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CW Innovation Awards: Fighting fake Covid-19 vaccines with blockchain

A blockchain-based system developed by Singapore-based Zuellig Pharma can help governments and healthcare providers weed out fake vaccines and manage vaccine distribution and administration

Fake Covid-19 vaccines distributed by unscrupulous criminals have made their way into the global market in recent months, underscoring the importance of verifying the provenance and authenticity of vaccines.

Earlier this year, South African authorities seized hundreds of fake Covid-19 vaccines following a global alert issued by Interpol, warning that vaccines would be a prime target for criminal networks.

About 2,400 doses of the fake vaccine were found at a warehouse in Germiston, a small city in South Africa, where officers also recovered a large quantity of fake 3M masks and arrested three Chinese nationals and a Zambian national.

In China, the local police identified a network selling counterfeit Covid-19 vaccines, raided the manufacturing premises, resulting in the arrest of some 80 suspects, and seized more than 3,000 fake vaccines on the scene.

To nip the problem in the bud, Zuellig Pharma, a healthcare service provider in Asia, has developed a blockchain-based vaccine management system called eZVax that helps governments and healthcare providers manage all aspects of vaccine distribution and administration.

Developed together with Accenture and built with Microsoft technology, it features Zuellig Pharma’s proprietary blockchain-based eZTracker platform that lets healthcare professionals and patients check the quality of a vaccine and its authenticity by scanning a barcode on a vaccine vial. eZTracker has been in use in Hong Kong, Thailand and the Philippines since April 2020.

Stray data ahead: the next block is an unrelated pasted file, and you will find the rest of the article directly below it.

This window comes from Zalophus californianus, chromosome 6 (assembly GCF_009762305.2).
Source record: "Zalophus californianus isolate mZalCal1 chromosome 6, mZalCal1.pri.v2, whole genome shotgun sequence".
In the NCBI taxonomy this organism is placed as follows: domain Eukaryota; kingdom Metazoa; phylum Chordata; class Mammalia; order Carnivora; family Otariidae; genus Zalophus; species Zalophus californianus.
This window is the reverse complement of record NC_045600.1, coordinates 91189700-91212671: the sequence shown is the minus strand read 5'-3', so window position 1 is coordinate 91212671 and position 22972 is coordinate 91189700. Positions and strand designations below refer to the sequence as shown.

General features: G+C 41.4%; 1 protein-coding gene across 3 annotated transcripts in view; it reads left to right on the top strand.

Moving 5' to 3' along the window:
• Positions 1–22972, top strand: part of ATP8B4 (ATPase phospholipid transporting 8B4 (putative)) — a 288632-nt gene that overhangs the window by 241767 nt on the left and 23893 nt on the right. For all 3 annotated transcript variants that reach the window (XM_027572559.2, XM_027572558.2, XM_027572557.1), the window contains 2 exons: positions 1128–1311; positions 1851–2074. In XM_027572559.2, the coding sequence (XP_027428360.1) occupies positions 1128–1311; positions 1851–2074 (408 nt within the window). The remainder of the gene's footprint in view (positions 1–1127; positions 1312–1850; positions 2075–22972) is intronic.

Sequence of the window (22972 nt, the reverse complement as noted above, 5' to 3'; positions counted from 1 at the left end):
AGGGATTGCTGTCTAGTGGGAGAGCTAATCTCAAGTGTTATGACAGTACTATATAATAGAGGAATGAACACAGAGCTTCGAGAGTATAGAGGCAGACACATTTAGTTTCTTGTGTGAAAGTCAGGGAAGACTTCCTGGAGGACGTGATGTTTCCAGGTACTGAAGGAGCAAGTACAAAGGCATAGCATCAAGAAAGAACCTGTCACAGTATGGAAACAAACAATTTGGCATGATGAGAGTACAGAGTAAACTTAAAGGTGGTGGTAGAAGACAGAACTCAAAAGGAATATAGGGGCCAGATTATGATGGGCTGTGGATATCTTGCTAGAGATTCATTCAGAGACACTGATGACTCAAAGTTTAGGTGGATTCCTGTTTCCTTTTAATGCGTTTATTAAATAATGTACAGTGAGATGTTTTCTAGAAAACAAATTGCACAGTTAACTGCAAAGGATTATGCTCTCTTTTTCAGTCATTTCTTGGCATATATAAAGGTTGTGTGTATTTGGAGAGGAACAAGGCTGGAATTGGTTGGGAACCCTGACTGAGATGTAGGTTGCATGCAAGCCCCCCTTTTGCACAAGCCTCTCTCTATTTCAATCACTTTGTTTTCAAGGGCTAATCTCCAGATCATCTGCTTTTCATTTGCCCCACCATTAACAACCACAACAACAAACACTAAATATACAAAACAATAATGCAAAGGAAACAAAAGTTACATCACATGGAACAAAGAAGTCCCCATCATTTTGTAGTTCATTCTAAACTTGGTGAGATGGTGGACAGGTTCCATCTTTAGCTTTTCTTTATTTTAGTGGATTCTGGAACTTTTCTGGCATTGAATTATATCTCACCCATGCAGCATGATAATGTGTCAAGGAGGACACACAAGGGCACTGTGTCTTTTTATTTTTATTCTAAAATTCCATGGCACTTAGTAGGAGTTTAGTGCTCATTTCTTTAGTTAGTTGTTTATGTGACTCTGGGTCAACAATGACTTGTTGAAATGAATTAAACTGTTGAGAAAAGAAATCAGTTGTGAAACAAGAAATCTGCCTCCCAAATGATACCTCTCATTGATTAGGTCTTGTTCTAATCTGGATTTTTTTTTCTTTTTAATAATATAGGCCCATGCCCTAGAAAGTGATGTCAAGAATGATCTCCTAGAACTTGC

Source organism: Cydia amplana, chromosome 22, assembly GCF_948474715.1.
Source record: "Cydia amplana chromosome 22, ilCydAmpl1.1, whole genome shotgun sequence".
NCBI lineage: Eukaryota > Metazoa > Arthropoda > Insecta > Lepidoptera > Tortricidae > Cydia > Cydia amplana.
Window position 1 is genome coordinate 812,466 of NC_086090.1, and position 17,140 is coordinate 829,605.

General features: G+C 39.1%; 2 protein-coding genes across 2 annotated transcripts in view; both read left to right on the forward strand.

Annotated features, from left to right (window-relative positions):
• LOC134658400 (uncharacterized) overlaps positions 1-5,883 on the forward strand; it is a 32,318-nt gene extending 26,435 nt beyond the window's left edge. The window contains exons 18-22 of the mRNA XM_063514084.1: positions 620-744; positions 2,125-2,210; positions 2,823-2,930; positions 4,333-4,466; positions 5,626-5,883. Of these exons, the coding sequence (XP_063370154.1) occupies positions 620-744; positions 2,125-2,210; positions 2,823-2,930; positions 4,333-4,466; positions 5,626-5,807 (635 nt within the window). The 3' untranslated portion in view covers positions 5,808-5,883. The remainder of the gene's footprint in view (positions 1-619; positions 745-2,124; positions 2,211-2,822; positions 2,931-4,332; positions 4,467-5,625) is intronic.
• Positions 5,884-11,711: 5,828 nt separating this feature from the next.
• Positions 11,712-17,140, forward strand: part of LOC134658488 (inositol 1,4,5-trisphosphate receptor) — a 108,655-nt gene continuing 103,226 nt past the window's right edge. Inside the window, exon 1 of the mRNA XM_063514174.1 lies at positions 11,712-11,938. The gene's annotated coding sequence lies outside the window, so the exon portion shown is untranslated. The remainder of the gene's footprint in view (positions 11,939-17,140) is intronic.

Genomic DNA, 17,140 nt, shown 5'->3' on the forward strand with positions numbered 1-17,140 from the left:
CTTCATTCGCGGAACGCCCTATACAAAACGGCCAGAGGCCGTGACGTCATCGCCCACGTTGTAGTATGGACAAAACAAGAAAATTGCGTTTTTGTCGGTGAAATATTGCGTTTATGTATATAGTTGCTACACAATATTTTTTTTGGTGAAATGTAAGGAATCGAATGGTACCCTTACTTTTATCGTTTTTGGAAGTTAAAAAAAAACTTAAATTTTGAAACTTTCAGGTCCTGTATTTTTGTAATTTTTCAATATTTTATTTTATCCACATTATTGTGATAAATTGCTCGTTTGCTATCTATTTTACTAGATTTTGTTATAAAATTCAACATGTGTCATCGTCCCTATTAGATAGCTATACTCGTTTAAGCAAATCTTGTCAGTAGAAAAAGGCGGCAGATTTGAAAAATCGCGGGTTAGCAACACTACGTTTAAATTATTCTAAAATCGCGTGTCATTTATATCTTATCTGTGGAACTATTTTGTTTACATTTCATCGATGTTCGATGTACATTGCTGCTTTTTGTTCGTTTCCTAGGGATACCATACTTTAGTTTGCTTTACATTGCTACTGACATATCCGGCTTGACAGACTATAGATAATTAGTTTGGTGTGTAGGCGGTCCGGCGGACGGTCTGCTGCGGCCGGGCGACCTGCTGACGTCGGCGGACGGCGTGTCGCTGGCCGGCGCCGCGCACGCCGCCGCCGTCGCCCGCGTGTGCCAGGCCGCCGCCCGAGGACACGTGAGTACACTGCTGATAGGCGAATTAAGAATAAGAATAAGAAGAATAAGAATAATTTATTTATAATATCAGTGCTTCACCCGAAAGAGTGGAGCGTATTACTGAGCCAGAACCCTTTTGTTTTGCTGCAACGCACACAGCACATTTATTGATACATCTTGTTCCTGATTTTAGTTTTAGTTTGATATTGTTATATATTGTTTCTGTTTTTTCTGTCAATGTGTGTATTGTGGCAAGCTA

In addition, governments can use eZVax, which helped Zuellig Pharma win the healthcare category in the Computer Weekly Innovation Awards APAC, to monitor vaccination progress, track vaccine movements across sites, simulate changes in demand and supply and use real-time data to make decisions on opening additional vaccination sites.

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As each vaccine must be stored and distributed at their required temperature, this full traceability provides the assurance of quality and integrity of supply. Efficient stock allocation is ensured through automated ordering and replenishments, reverse logistics and waste management.

Individuals can also use the eZVax citizen services app to keep track of their vaccination journey from registration to completion, schedule vaccination sessions, complete their eligibility checks and health declarations, set up vaccination reminders and access proof of vaccination.

On security safeguards, Zuellig Pharma said the system is protected by a cyber security framework to secure critical personal and logistical information, noting that this will promote an orderly and effective vaccination of the population while setting up proactive defences against cyber attacks.

Tom Vanmolkot, executive vice-president for distribution and client services at Zuellig Pharma, noted that as more Covid-19 vaccines are approved, each having their own unique requirements, it is crucial to address the challenges that will drive vaccination uptake.

“Apart from proper storage and transport, giving people the confidence to get vaccinated is vital to achieve herd immunity,” he said. “Collaboration is key to address this unprecedented challenge; combining our in-market cold chain expertise and our proven blockchain solution with the resources of leading tech companies will help us support governments to overcome these issues in the communities we serve.”

Scalability and integration

Zuellig Pharma is currently in talks with health authorities across Asia to implement eZVax in their countries, making the scalability and integration of the system with existing healthcare systems a crucial requirement.

And as governments and healthcare providers can choose which features of eZVax to activate and while continuing to use their existing applications through Zuellig Pharma’s application programming interfaces, many customisations had to be developed.

To roll out ezVax in a short time frame, Zuellig Pharma adopted a three-phase approach to design, implement and support the system. 

“The deployment of the solution was entirely driven by the arrival of the vaccines into the countries, there was no room for delay and failure was not an option,” said Daniel Laverick, head of SAP and IT solutions at Zuellig Pharma.

“By collaborating with our key technology partners, we formed a strategic partnership programme to dedicate our efforts on Microsoft platform and technologies, and with this we were able to assemble a team with the proven knowhow in delivering critical national public facing services,” he added.

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